1. I have an interest, if not the budget in these type of yachts as you know Gavin. I particularly appreciate the plans, but I cannot make out if she had the ability to alter trim on the water or not. But what a pedigree!

    Jeff

  2. The original C&N specification dated October 1928 has been amended in Fairey's own handwriting under section on rudder: "trunk tube to be kept short of deck with stuffing box for rudder balance control".

    Could this be the trim tab?

    Richard

  3. During the late 1960s I crewed for John Clegg the owner and skipper of the 12 meter yacht Flica. Flica was a crewed charter boat in in the West Indies. Our agent was Nicholson. I believe John Clegg sold Flica sometime after 1968. Did John sell Flica to Richard Smith? Does anyone know where John Clegg is now?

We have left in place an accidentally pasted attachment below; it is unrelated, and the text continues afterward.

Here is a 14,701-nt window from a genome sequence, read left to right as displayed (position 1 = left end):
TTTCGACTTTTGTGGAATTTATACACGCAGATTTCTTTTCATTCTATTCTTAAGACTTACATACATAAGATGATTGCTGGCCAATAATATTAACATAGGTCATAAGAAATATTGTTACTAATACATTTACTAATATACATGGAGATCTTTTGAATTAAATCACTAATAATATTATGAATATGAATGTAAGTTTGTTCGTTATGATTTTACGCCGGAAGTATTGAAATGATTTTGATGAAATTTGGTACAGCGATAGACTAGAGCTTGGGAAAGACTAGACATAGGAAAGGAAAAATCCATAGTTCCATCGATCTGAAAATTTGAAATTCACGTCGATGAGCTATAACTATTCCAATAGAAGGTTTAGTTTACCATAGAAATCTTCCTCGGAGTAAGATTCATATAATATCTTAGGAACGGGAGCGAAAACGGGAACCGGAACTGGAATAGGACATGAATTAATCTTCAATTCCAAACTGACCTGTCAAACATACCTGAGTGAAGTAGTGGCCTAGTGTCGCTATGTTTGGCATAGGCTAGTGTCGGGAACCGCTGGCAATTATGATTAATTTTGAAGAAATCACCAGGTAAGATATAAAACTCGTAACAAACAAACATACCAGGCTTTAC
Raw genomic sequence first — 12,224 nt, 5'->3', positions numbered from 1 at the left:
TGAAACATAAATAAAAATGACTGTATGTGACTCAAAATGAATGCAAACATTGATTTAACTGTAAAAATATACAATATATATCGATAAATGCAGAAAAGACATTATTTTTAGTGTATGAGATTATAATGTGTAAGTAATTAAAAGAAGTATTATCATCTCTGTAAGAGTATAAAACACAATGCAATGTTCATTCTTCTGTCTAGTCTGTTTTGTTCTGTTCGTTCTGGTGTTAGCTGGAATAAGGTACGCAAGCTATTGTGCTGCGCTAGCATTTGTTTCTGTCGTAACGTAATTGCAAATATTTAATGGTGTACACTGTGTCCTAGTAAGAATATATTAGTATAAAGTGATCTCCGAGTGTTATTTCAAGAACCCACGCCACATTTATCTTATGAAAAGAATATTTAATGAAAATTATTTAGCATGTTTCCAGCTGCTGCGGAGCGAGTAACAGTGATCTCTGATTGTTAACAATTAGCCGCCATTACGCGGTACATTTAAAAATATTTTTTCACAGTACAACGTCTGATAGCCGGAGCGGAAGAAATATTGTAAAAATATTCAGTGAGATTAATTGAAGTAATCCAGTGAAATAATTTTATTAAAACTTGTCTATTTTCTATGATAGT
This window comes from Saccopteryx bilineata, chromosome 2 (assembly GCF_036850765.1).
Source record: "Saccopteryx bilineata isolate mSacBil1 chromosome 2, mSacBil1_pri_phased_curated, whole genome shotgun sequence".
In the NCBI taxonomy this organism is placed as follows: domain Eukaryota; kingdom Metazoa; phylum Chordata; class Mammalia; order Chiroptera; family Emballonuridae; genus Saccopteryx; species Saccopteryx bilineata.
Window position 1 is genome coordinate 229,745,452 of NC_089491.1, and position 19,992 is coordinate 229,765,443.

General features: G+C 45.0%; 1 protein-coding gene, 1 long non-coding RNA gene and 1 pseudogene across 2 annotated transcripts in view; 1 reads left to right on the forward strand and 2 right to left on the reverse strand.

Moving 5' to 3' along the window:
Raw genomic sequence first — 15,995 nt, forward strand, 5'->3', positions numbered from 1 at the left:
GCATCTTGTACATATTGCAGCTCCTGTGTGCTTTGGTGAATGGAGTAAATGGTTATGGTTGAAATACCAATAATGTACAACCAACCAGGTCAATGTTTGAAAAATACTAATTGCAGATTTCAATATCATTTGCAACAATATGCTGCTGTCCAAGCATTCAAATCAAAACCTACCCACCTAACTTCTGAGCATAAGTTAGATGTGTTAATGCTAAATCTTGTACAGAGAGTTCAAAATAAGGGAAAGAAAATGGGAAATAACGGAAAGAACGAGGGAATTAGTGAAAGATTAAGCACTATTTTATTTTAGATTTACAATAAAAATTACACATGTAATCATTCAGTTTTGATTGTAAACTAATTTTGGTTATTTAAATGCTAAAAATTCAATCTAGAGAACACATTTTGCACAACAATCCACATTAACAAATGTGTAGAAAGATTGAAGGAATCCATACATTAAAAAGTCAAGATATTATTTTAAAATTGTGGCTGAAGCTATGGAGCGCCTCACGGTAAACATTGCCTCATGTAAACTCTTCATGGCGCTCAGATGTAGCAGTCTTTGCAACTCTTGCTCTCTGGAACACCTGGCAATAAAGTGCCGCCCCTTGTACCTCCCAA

1. I chartered Flicka II when John Clegg was skipper. This was sometime in the 1960’s. He had two in crew from Bequia, Justo Benitez, and Deogracia Gonzales. We boarded in Grenada and sailed to Martinique. I later saw Flicka II again in Lavanga, Italy completely restored. This was in 1994. I had heard that she had been sunk and was in terrible shape. My charter on Flicka started me on a life of loving sailboats and from 1987 till 1997 I lived aboard Carina, a 41′ Hans Christian cutter which my wife and I sailed across the Atlantic and we visited 300 ports in 44 countries in the Med and the Carribbean.

  4. Did Richard Smith buy Flica from John Clegg? John Clegg owned Flica and sailed her as a crewed charter boat in the British West Indies in the late 1960s. Does anyone know where John Clegg is now? I crewed for John.

      1. I am also trying to get in touch with John Clegg, to get permission to print in the Marine Quarterly an article he wrote with Fraser Fraser-Harris about the early days of chartering in the Caribbean. If you have any coordinates for him, I’d be delighted to get them: